I do not think its possible to go thru high school in the 00s 10s and not use the internet. Ask a 19 year old supermarket cashier who hasn't used the internet since copying and pasting a wikipedia article into a high school book report, and she'll say "yes" because it was recent.

          Also I think functional illiteracy is in strong decline in the US

      • by Hatta ( 162192 )

        The almost blindingly obvious reason 1/5 of the population doesn't use the net is its almost impossible and fairly pointless if you're functionally illiterate.

        Wait, you're telling me 1/5 of the internet using population isn't functionally illiterate?

      • Re:50% of people... (Score:5, Interesting)

        by tomhath ( 637240 ) on Sunday April 15, 2012 @04:09PM (#39695201)

        I prefer Miss South Carolina's explaination of why 20% of Americans aren't on the internet:

        “I personally believe, that U.S. Americans, are unable to do so, because uh, some, people out there, in our nation don’t have computers. and uh...I believe that our education like such as in South Africa, and the Iraq, everywhere like such as...and, I believe they should uh, our education over here, in the U.S. should help the U.S. or should help South Africa, and should help the Iraq and Asian countries so we will be able to build up our future, for us.”

    • 50% of people...

      ...are by definition below average intelligence.

      True of the median, not of the mean. If you measure intelligence by IQ, which is designed so that the mean is 100 and the standard deviation is 15, it is perfectly possible that over 50% of the population scores above the mean. Or below it.

      • The distribution of IQ is defined (in modern tests anyway) as a normal distribution--the median is 100 w/ a sd of 15, and the median is equal to the mean. It is not even slightly possible to have over 50% on either side of the mean.

        • But the GP said that we might not have average and median intelligence coincide, which is different from having average and median IQ scores coincide.

    • by toejam13 ( 958243 ) on Sunday April 15, 2012 @02:35PM (#39694609)

      I agree. I think that the huge influx of laypersons onto the Internet has been both a blessing and a curse. On the one hand, having more people of all social, economic and education backgrounds has encouraged a more rounded environment. It has allowed websites to flourish which otherwise may have been little more than a niche sites back when it was mostly university geeks and researchers. But on the other, we have a subset of people who are more open to scams, who place a larger burden on support resources and who are unable to deal with issues such as compromised computers infected with Trojan horses.

      But the bigger and darker issue is that the Internet is much more about user feedback than at any time before. It is a place where every voice and opinion can receive an equal audience. What happens when you have millions of uneducated riff-raff joining in the conversation, especially when the topic is political in nature? It often drags the quality of the conversation down. You end up with people parroting their worldviews rather than thinking about the subject at hand. Unless that environment is heavily moderated, it will end up sullied.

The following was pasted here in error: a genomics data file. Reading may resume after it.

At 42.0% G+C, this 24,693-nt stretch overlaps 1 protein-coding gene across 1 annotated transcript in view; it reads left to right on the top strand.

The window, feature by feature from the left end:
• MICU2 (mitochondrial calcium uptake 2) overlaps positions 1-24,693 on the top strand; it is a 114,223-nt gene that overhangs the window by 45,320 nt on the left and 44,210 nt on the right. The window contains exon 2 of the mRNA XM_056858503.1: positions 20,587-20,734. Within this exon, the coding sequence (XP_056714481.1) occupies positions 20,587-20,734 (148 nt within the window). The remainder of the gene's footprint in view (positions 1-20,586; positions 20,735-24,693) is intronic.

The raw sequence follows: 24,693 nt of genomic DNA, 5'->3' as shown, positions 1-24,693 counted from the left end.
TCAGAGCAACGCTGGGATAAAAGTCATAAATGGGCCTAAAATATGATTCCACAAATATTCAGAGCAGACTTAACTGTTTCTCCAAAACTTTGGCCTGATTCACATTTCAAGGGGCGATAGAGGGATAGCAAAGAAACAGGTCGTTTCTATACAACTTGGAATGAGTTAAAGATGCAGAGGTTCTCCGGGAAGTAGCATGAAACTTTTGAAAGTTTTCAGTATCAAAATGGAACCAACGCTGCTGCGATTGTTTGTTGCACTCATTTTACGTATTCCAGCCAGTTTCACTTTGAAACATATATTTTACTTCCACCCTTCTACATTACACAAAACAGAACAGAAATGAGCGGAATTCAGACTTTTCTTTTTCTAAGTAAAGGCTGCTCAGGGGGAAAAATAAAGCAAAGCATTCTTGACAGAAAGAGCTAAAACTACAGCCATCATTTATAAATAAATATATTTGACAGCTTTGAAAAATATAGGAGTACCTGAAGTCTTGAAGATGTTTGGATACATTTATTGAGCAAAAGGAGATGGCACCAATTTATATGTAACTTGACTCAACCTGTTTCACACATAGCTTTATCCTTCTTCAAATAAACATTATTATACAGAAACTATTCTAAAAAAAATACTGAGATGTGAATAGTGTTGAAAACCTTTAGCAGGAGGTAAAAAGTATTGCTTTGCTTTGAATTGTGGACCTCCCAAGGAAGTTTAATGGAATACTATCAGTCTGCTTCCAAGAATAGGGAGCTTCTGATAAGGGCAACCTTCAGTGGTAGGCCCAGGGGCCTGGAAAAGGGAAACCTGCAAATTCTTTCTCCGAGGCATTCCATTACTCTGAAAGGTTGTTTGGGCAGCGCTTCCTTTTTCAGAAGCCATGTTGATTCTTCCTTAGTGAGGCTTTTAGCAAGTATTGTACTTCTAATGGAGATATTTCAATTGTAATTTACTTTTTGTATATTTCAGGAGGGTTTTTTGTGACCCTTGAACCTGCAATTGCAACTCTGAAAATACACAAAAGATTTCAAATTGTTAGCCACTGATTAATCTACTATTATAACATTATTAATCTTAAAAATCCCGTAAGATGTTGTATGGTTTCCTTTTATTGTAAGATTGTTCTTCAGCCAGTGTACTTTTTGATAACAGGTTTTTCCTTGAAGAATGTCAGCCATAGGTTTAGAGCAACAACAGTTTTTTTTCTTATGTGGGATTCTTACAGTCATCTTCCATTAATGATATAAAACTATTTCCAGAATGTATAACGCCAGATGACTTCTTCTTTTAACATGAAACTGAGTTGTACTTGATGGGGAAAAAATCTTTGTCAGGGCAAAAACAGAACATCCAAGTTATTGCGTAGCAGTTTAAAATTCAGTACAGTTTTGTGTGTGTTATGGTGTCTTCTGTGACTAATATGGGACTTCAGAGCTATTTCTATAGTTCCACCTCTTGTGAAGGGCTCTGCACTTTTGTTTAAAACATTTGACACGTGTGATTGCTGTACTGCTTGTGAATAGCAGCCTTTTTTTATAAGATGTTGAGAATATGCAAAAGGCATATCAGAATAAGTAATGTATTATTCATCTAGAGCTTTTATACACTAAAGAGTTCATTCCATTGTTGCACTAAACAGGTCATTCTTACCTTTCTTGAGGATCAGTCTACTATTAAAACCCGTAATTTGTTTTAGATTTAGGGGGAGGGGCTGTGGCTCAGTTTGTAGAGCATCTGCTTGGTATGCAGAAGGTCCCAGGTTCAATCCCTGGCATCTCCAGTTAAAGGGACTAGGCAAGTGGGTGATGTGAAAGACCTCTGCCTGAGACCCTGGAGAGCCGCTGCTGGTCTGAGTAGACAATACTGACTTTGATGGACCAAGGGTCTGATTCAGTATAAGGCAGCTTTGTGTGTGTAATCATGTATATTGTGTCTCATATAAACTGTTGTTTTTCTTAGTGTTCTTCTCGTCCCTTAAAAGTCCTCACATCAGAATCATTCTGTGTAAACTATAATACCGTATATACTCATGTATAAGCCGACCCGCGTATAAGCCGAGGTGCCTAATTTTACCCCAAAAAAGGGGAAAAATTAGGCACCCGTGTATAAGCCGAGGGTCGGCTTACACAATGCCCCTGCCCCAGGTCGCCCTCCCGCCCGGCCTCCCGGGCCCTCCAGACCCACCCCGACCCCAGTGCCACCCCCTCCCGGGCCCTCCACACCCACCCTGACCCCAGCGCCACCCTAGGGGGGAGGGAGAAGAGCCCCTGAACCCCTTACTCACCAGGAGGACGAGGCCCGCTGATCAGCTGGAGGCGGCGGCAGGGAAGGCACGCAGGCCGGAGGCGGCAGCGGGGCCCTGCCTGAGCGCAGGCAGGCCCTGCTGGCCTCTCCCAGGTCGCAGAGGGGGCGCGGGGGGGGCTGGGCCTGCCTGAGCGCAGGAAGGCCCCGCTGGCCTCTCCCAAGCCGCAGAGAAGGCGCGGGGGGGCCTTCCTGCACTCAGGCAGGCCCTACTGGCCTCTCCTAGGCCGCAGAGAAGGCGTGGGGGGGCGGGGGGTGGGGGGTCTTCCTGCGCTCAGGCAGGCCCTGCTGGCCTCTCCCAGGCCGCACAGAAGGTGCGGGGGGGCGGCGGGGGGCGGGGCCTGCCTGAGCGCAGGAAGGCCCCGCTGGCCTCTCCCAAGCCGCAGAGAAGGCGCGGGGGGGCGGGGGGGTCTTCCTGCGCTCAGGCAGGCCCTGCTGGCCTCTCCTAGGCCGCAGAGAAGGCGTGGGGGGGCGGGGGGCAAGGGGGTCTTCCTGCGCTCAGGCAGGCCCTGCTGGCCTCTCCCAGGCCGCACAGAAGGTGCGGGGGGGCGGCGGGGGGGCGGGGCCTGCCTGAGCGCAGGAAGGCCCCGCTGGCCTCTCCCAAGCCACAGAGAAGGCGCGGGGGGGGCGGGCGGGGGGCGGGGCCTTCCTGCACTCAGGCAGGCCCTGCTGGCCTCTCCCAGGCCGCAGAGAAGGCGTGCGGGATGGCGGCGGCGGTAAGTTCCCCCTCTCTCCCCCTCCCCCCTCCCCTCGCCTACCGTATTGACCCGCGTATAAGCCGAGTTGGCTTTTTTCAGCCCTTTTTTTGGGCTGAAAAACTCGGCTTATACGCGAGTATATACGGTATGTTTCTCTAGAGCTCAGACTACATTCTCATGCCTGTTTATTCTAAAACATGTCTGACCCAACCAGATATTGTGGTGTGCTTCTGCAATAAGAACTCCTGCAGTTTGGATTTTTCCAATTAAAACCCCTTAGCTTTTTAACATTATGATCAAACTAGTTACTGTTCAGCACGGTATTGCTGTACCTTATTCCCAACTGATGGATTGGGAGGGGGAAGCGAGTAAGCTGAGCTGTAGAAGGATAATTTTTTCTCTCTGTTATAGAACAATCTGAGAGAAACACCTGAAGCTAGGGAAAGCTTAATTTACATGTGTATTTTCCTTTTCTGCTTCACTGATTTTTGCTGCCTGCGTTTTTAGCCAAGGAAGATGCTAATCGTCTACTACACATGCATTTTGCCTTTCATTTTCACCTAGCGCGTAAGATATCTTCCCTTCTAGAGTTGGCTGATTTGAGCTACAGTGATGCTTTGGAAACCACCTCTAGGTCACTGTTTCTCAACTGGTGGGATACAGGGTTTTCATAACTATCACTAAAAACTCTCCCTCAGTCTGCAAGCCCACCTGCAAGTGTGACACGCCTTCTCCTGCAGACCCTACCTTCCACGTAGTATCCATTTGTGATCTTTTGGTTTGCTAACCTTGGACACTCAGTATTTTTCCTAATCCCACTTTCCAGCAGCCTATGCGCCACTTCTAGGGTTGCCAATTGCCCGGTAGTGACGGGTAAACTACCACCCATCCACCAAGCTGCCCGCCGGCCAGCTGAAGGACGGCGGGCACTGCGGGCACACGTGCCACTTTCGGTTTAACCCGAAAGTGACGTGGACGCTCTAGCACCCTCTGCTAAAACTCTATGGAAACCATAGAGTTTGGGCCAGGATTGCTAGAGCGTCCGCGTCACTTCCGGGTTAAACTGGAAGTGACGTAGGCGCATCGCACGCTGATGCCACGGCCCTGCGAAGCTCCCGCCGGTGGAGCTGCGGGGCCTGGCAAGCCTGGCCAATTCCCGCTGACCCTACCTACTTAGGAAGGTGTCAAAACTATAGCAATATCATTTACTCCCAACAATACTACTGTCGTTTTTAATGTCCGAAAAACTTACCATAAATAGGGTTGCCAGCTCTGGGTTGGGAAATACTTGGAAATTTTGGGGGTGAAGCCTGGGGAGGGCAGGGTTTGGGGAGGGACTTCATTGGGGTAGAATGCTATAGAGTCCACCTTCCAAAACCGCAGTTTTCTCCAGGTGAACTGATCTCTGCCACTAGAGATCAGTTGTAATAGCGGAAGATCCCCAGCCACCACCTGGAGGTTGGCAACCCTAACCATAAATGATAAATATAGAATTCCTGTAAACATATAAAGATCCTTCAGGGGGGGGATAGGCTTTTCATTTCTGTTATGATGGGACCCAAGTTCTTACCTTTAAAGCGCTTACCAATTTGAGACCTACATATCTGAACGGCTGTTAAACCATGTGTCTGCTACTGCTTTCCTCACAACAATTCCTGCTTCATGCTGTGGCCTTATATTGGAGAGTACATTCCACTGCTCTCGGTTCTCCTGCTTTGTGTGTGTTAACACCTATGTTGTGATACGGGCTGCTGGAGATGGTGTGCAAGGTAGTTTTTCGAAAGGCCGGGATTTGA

As to the groups of people who are underrepresented on the Internet, I'm relieved that is the case. While some of them may begin to change their worldviews from being exposed to more ideas, I think the benefit to society would be greatly outweighed by the damage such people would cause. But the genie is already out of the bottle. Costs will continue to drop and more services will simply require Internet access in order to procure them. Internet penetration will continue to climb. I think that it is inevitable that everyone will have access, and we as a society will just have to adapt to it, for better or worse.

  • by Trepidity ( 597 ) <delirium-slashdot.hackish@org> on Sunday April 15, 2012 @01:54PM (#39694359)

    If you remove the single largest factor for non-adoption (age), the rates are generally pretty high, and the other factors mentioned make less difference. That's why I wish these surveys focused more on multi-factor analysis instead of these easy-to-do but less-useful analyses where you just pull out single factors. Sure, people with lower incomes are less likely to be online, and people with lower educational attainment are less likely to be online, but those two factors also correlate strongly, and matter differently for different age cohorts. Which factors have independent effects after controlling for the others? That's the kind of analysis that would be more helpful...

    So yes, 22% of Americans don't use the internet. But a large proportion of those are over 65: in that age group, 69% of people don't use the internet. That's just generational change.

    If we look at young people, age 18-29, a full 94% use the internet. There is probably some education/income effect in there, but a much weaker one: only 6% of total young people, even including the poorest and least educated in the statistics, don't use the internet.

    Note also that educational attainment isn't separate from the age effect, because going to college used to be less common in my grandfather's generation than it is today, so there are some confounds baked into those numbers, too.